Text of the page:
I would agree with Henry T. Horton that, while stating that "we do assume familiarity with the elements of group theory...", the material relevant to continuing on in Munkres is listed/reviewed at the beginning of the section on fundamental groups:
- normal subgroups;
- quotient groups;
with much of this inter-related.
Fraleigh's A First Course in Abstract Algebra would be a perfect place to learn these basics of groups and group theory; the text covers most of what is listed above in the first three Sections (Numbered with Roman Numerals) - the first 120 pages or so, and some of the early material you may already be familiar with.
It's a very readable text, lots of examples and motivation are given for the topics, and with very classic sorts of exercises. This should certainly suffice for what you'd like to better your chances of conquering "Part II" of Munkres.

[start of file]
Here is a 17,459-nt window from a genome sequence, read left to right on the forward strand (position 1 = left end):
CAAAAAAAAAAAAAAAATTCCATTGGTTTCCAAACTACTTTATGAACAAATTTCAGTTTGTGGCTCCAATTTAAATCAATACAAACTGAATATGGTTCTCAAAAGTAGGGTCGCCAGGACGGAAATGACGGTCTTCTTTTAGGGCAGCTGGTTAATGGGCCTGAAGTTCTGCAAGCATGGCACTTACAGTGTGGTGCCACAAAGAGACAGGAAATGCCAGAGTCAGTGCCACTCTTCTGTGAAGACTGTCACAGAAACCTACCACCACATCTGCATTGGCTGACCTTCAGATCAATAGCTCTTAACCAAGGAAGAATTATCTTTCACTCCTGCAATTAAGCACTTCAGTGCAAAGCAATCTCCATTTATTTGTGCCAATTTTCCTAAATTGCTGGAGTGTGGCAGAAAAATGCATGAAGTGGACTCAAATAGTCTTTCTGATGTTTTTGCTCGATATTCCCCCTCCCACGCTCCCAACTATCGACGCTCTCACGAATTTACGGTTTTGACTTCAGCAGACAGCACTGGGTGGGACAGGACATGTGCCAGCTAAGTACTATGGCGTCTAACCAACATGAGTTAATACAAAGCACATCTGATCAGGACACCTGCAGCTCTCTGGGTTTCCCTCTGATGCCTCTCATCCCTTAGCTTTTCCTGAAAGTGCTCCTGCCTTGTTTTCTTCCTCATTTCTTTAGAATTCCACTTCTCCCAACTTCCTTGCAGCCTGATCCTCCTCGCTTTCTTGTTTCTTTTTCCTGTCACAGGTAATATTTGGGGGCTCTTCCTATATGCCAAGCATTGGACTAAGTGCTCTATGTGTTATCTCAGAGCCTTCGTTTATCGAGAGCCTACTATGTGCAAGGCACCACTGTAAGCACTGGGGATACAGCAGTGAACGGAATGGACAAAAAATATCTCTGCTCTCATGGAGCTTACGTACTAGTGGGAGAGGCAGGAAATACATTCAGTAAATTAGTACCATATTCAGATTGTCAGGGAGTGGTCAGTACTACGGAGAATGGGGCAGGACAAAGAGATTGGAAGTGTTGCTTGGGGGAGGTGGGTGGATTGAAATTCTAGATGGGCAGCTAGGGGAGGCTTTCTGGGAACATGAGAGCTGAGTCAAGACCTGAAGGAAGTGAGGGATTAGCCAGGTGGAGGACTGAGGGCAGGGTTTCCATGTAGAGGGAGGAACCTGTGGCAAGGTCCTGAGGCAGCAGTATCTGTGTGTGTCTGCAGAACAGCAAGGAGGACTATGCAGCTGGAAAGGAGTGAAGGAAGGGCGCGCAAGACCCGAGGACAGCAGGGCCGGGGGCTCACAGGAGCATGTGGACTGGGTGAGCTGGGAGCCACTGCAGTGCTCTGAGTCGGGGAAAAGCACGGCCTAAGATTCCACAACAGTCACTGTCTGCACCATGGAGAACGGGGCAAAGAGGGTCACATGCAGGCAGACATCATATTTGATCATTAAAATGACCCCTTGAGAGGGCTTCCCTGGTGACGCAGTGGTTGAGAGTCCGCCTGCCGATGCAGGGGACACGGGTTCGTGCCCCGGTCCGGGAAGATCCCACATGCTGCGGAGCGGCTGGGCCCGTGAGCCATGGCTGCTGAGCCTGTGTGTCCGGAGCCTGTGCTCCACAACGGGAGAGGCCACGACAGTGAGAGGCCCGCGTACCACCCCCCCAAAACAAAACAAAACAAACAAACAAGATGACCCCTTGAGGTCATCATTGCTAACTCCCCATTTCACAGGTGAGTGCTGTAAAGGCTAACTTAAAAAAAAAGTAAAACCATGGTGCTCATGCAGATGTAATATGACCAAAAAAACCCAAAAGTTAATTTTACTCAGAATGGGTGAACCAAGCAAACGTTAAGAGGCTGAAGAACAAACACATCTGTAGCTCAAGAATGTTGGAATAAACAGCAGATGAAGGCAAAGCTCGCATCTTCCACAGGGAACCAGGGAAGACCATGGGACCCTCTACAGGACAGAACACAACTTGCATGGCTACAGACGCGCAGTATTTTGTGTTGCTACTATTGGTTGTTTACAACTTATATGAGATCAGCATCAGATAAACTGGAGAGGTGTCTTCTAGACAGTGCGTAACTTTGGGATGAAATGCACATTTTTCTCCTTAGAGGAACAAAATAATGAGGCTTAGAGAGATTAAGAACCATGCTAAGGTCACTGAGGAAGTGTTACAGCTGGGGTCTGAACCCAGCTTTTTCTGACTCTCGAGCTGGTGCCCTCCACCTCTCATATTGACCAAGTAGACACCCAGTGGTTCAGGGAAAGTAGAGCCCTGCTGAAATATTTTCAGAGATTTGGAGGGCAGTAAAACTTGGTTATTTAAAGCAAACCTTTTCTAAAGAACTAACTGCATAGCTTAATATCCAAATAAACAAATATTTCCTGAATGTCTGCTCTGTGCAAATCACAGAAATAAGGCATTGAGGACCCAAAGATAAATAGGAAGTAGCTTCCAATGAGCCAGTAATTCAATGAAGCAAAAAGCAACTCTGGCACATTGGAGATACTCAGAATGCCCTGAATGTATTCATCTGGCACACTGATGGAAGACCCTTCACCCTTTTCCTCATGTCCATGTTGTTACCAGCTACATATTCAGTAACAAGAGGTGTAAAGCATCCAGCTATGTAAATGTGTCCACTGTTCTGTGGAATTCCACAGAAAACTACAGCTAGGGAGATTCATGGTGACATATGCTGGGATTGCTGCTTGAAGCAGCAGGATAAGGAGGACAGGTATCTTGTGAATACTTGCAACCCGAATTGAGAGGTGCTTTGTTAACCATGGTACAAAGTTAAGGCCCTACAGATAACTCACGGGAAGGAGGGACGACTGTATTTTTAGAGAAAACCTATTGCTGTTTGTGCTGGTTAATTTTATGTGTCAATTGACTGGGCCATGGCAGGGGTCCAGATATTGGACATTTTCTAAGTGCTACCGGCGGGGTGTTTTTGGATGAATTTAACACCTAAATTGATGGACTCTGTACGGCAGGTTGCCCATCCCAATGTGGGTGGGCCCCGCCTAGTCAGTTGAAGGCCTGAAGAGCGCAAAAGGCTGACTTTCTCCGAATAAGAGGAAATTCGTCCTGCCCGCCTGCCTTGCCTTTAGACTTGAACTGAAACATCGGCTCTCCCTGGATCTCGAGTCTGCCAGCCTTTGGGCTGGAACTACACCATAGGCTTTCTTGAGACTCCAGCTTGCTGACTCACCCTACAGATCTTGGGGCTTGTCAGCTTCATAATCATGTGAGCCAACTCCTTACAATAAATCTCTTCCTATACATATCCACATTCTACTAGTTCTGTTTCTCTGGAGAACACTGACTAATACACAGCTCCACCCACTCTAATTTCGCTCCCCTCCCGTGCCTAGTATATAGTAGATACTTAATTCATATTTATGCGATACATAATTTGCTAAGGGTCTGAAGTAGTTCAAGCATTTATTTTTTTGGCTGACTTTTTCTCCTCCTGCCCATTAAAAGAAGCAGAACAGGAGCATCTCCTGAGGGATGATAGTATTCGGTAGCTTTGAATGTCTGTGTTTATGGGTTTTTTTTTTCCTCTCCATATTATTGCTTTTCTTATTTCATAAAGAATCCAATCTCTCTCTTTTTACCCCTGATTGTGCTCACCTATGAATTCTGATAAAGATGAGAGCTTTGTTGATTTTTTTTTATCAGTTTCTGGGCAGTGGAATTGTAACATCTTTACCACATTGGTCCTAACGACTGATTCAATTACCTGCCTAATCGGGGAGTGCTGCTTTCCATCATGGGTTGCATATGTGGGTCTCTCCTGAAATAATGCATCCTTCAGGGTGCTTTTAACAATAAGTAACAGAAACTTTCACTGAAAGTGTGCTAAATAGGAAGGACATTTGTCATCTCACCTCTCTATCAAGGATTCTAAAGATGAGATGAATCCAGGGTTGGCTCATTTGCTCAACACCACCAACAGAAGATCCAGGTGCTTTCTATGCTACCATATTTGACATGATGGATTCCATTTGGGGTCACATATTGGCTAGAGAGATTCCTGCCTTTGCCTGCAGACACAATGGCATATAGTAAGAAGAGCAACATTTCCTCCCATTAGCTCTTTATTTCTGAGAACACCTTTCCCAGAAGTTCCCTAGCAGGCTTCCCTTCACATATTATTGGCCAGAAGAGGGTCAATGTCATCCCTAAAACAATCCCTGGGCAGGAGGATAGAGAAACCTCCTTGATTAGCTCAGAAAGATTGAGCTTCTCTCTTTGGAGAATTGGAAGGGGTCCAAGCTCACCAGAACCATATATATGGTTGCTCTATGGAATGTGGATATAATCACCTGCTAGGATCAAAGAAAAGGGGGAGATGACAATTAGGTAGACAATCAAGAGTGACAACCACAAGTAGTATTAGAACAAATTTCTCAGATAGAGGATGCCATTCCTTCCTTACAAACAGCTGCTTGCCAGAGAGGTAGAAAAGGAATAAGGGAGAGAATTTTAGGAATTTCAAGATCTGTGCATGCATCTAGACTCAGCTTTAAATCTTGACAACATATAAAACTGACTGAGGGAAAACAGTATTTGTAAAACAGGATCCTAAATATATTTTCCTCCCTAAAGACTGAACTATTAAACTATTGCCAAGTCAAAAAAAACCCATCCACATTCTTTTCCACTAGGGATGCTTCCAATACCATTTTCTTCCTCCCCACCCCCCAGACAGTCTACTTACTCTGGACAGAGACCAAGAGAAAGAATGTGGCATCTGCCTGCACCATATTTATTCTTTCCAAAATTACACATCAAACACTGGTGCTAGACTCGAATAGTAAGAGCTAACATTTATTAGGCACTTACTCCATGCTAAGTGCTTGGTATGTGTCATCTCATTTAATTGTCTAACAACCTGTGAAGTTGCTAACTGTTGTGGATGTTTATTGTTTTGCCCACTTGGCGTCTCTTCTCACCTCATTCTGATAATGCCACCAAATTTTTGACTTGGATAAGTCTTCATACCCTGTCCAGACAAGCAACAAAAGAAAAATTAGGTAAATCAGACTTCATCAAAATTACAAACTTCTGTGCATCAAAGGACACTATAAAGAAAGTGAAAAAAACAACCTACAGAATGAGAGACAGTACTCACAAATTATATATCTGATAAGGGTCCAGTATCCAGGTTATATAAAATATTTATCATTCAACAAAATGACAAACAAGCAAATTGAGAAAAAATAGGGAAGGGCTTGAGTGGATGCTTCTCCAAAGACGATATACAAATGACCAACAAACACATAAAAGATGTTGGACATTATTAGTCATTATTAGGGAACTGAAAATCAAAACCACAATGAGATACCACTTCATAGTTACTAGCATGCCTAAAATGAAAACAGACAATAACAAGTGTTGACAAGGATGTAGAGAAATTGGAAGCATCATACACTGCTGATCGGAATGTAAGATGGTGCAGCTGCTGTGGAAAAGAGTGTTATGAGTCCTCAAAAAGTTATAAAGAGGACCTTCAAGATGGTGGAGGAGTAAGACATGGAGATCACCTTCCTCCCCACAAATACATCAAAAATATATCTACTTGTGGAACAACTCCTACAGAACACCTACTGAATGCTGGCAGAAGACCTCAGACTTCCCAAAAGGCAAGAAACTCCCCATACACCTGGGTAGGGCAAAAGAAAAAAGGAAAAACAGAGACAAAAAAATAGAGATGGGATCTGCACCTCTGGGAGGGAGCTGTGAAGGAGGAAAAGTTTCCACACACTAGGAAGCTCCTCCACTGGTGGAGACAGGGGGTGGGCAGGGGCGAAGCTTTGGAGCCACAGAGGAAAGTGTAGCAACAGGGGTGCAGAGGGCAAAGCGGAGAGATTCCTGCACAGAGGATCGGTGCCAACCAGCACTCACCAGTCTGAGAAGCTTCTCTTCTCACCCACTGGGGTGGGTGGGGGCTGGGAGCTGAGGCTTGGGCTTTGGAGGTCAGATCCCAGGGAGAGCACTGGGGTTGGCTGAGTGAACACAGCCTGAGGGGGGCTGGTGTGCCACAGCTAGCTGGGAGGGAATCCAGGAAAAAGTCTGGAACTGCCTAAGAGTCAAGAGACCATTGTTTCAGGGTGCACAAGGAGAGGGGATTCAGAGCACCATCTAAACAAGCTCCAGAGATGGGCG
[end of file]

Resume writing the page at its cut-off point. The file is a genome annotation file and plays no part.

A good resource to have on hand while reading Munkres, and/or to begin to review before proceeding with Munkres, is Michael Artin's Algebra (2nd edition). It does a great job treating groups!
If cost is an issue, and/or you can't find a copy of Fraleigh's text at a library:
you might also want to check out Beachy and Blair's On-line Abstract Algebra Text (access to the second edition) and focus on the material covered through/including Groups.